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Village Service Project

July 11, 2011

Today’s bloggers: Rachel, Bob, Robert, Betsy, and James

Today’s adventures began at dawn just as the sun peaked over the horizon illuminating the mighty Amazon River. We enjoyed looking for birds during a boat ride that took us down the Napo River and through the swamps branching off the river. The keen eyes of our guides and crew located many birds familiar to us as well as some new, exotic species.

Frank and Carly ready to dig latrines

Frank and Carly ready to dig latrines

After breakfast we departed for the village of Islalyon. On the way, we passed a floating school bus (boat) stuffed to capacity with children. When we arrived, we met with the kids and teachers of the community along with the children from the school bus. We took turns sharing about ourselves and belting out songs.

During our visit, torrential rains poured down from the sky that had been clear just minutes before. Despite the rain, the children started a muddy soccer game. With shouts and calls for passes in the background, we set about painting the school a deep blue and digging a latrine out back. The school was in need of a latrine because, before today, it had never had any sort of toilet (other than the jungle).

Lunch was a boxed affair of tamales wrapped in palm leaves, fresh fruit, dried plantain chips, mango juice and Peruvian chocolate cookies for dessert.

After lunch we had a house visit with a young woman who graciously answered all of our questions (of which there were a lot) via a translator. Then some of the braver members of the group struck up a soccer game with the local children. Our only advantage was the size of our team (we outnumbered them)… still they made fools of us.

Rachel blowing bubbles with kids

Rachel blowing bubbles with kids

The little kids, none of whom looked older than 13, maneuvered easily in between our legs. A six-year-old clad in a red shirt put us all to shame! The other team had a three-foot-tall goalie who was a viper at blocking shots. When the ball did roll over the edge of the bank into the water, a little boy did not hesitate to plunge in after it and emerged dripping, holding the ball triumphantly. Others from our group, not so keen on mud and sweat, watched and talked with the locals. Liz whipped out a few bottles of bubbles, which were a big hit with the little kids.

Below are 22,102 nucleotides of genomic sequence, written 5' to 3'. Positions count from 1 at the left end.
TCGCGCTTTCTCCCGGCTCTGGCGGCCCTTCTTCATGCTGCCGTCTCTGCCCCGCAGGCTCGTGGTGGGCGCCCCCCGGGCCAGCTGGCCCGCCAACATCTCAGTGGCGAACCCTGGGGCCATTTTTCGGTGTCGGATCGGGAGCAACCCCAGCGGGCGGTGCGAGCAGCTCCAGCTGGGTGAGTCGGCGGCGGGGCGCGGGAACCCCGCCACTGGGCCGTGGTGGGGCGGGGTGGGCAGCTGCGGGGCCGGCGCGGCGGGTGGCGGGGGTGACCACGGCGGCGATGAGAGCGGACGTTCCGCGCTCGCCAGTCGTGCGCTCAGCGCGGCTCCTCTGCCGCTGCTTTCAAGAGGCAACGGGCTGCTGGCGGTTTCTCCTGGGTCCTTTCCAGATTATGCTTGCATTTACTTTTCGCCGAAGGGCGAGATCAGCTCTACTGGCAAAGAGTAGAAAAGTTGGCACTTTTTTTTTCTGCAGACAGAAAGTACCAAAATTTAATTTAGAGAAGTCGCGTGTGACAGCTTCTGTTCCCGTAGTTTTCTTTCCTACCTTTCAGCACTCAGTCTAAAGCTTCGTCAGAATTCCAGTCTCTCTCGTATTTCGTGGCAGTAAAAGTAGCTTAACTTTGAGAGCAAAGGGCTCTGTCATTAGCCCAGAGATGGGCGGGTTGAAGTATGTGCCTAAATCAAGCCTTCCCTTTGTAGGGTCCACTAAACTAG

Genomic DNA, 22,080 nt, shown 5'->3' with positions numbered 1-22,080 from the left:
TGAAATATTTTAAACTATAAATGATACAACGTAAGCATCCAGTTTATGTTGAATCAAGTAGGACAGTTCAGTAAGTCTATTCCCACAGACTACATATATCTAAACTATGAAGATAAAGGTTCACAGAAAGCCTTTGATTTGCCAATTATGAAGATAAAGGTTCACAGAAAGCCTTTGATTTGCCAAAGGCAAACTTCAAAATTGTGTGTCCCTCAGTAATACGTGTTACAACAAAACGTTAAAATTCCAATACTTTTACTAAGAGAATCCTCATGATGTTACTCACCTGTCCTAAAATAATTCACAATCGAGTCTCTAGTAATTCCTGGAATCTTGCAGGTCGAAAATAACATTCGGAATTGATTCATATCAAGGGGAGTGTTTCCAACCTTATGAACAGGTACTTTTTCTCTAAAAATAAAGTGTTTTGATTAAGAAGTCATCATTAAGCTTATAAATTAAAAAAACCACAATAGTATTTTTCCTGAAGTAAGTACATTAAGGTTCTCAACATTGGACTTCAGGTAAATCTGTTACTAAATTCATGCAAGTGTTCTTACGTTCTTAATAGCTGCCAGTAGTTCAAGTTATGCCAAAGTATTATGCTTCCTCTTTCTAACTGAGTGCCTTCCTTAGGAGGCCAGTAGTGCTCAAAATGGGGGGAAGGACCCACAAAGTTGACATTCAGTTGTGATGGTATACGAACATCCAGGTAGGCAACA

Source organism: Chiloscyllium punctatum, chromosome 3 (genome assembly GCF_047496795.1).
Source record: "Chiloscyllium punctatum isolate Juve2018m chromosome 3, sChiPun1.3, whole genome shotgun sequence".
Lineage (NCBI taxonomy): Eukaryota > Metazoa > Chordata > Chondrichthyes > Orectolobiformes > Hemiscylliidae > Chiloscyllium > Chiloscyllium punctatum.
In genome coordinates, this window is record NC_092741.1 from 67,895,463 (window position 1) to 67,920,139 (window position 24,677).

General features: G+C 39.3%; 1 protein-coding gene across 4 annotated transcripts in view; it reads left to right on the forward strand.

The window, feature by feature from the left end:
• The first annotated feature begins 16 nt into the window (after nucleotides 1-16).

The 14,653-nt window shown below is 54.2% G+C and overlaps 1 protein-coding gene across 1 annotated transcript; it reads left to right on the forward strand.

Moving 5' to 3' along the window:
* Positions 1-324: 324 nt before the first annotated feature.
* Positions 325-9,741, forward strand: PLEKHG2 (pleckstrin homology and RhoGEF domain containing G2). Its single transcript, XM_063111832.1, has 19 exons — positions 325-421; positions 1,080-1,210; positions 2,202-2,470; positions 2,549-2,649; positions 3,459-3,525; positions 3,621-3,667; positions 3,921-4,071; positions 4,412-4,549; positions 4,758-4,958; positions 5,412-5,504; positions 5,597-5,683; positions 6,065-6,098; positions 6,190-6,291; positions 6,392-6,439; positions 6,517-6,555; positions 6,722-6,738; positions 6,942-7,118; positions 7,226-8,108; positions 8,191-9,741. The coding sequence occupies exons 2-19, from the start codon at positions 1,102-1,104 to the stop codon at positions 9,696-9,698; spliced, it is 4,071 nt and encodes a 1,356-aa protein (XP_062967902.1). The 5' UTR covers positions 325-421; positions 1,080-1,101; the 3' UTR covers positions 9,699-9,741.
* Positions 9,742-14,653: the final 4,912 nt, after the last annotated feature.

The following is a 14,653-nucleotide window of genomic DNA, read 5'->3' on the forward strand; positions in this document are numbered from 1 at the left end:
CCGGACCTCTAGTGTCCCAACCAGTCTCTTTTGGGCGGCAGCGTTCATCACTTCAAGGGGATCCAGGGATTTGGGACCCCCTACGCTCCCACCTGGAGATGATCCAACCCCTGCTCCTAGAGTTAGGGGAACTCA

At the end of our visit, we danced to flute and drums around a Walking Palm tree that had been erected next to the gazebo. We took turns hacking at the trunk with an ax and it was felled in the field. Us “gringos” rushed to the woven leaves decorated with fruit for a treat and many us were splashed unexpectedly. Some of us boarded the boat sopping. Before departing, we exchanged our appreciation with the people. The whole experience was truly an honor.

On the way home, we passed a water treatment plant. It costs about $6000 for the system to provide clean water for a community. The Conapac Foundation is working tirelessly to insure that all communities along the river are provided with clean water.

Upon our return to the lodge most of us took the opportunity to shower before enjoying a delicious meal.

7 Comments leave one →
  1. Sonja permalink
    July 12, 2011 8:31 am

    What a fantastic adventure! Thank you for taking the time to share it with us!

  2. Terry Linehan permalink
    July 12, 2011 8:41 am

    Your adventures sound amazing!! Please pass a message along to Karen Linehan. No one is available to pick her up at the airport in Raleigh. Can she please find a ride? Annie is very sorry about this. Wade is out of town. Thank you.

    • lizbaird permalink
      July 13, 2011 8:35 am

      Hi Terry
      Message received and we have it all squared away.

  3. Tom Earnhardt permalink
    July 12, 2011 1:34 pm

    With Raleigh approaching 101 degrees today, and a heat index of 110, most of North Carolina is housebound. Your adventures give us us a glimpse into a world that is almost beyond imagination: the descriptions of extraordinary animals, plants, and people have brightened each day. It is only through the example set by intrepid explorers like you that Raleigh’s (and American’s) worst invasive plant–the “couch potato”–will be reduced in number. Thanks for your words and inspiration! Three cheers, Tom Earnhardt

    • lizbaird permalink
      July 13, 2011 8:40 am

      Thank you Tom
      We have been anything but couch potatoes! We are getting ready to head back out for our last adventure before getting on the plane this afternoon. With that heat index maybe we just want to stay here!

  4. Cooper Carter permalink
    July 12, 2011 3:44 pm

    Can you please pass a message to Carly Albee to contact me if she is able. I hope y’all are having a great adventure.

    • lizbaird permalink
      July 13, 2011 8:37 am

      Hi Cooper
      Congratulations on your engagement!

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